2015 Kia Soul EV and 2014 Nissan Leaf, at Blink DC fast charger - Fife, WAEnlarge Photo
The first wave of modern electric cars still remains fairly young, but as those vehicles rack up more miles, the performance of their gradually aging battery packs is a topic of great interest.
All batteries degrade over time, losing energy-storage capacity at different rates depending on their chemistry and how they're used.
In an electric car, that means less range and--potentially--more "range anxiety," which remains a prime concern among potential buyers.
Now, though, a new study may help reduce those concerns.
Researchers at the U.S. Department of Energy's Lawrence Berkeley National Laboratory found that electric cars can continue to meet owners' needs even with significant amounts of battery degradation.
Analyzing real-world driving patterns, they found cars with battery packs that have lost 20 percent of their originally-rated energy storage capacity can still meet the daily needs of more than 85 percent of U.S. drivers.
The findings were published in the online Journal of Power Sources, co-authored by Berkeley researchers Samveg Saxena and Jason MacDonald, with Caroline Le Floch and Scott Moura of UC Berkeley.
Electric-car batteries are generally considered ready for replacement when they're down to 70 or 80 percent of their original capacity--which can bring a noticeable drop in range.
It's assumed that such a drop in range would render a car useless to the average driver.
To test that premise, researchers used nearly 160,000 24-hour driving itineraries from the National Household Travel Survey conducted by the U.S. Department of Transportation.
RELATED: Electric-Car Batteries: What Happens To Them After Coming Out Of The Car? (Aug 2014)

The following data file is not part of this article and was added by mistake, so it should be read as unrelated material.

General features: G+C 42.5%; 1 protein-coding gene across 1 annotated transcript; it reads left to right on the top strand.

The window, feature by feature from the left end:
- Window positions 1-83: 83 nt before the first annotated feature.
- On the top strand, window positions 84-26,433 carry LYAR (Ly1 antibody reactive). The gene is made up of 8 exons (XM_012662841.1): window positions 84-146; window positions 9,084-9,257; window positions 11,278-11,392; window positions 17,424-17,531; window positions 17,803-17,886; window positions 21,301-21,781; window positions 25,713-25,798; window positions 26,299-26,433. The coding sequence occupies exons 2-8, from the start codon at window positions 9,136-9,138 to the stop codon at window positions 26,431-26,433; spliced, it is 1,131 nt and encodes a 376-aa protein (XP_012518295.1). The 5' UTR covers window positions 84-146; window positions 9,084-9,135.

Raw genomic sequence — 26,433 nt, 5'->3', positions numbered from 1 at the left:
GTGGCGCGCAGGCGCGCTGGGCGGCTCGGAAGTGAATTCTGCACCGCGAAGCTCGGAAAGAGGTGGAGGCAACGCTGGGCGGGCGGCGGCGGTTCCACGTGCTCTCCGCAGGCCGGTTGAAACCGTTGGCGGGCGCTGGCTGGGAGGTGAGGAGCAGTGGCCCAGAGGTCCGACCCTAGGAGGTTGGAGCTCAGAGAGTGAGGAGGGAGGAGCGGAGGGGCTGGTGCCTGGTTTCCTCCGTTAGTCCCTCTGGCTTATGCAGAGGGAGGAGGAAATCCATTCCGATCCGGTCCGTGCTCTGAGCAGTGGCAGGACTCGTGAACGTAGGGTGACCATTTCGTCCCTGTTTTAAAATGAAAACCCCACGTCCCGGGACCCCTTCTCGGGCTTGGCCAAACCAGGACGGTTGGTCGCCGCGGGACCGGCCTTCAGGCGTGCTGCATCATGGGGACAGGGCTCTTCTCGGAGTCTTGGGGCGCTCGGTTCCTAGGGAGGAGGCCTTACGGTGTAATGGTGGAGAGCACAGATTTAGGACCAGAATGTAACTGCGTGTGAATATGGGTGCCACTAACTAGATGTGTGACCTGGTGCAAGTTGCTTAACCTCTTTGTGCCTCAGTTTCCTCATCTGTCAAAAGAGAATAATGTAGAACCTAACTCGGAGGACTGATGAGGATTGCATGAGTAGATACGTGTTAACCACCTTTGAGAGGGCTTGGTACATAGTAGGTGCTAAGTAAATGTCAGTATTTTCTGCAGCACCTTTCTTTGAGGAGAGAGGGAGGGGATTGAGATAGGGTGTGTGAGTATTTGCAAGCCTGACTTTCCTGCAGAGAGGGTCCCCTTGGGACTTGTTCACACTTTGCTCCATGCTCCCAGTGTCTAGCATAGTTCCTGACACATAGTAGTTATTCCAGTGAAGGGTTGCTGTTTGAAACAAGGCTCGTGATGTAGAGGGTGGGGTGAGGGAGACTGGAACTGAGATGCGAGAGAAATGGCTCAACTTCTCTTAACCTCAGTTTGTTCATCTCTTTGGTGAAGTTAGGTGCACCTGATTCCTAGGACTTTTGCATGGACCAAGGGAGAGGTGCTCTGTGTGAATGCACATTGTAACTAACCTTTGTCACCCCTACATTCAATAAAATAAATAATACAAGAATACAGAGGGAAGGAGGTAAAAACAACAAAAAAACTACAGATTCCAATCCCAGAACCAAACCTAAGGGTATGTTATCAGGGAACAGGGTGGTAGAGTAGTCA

The itineraries were compared against a theoretical electric car with a 24-kilowatt-hour battery pack--the same as a Nissan Leaf.
Many variables--including energy capacity, charging regimen, and driving conditions--were changed to make a representative sample.
Saxena noted that most people in the sample proved not to drive more than 40 miles on most days, leaving some battery capacity in reserve even after the packs start losing capacity.
(It's worth noting that these results are most apt in more temperate climates; electric-car drivers in colder states know that frigid temperatures plus the need for cabin heat can cut effective range by as much as 30 percent.)
Even a pack with only 50 percent of its original capacity remaining could potentially meet the needs of more than 80 percent of U.S. drivers, the researchers found.
At 30 percent capacity, 55 percent of drivers would still find enough energy storage to meet their needs.
As battery ages, its ability to discharge power also decreases--potentially affecting a car's ability to accelerate.
However, the researchers found that this "power fade" does not have a significant impact on performance.
The determining factor in battery-pack retirement will still be capacity degradation, they concluded.
And with the driving patterns analyzed in the study, that is apparently less of a factor than originally thought.
That's not only an encouraging conclusion for drivers of older electric cars, but also anyone advocating for them.
Range anxiety "may be an over-stated concern," the researchers said.
If degraded battery packs can still provide enough range for the average driver, then healthy packs should be able to provide more than enough, they concluded.
All that said, however, retail car buyers usually buy cars capable not only of providing their average usage but their most demanding use as well--meaning that a functioning range of 62 to 100 miles will often be perceived as inadequate.
Carmakers have learned that, and the arrival of mass-priced electric cars with ranges of 120 to 200 miles within two or three years should further reduce buyer concerns over range anxiety.
[hat tip: Alex Bernstein]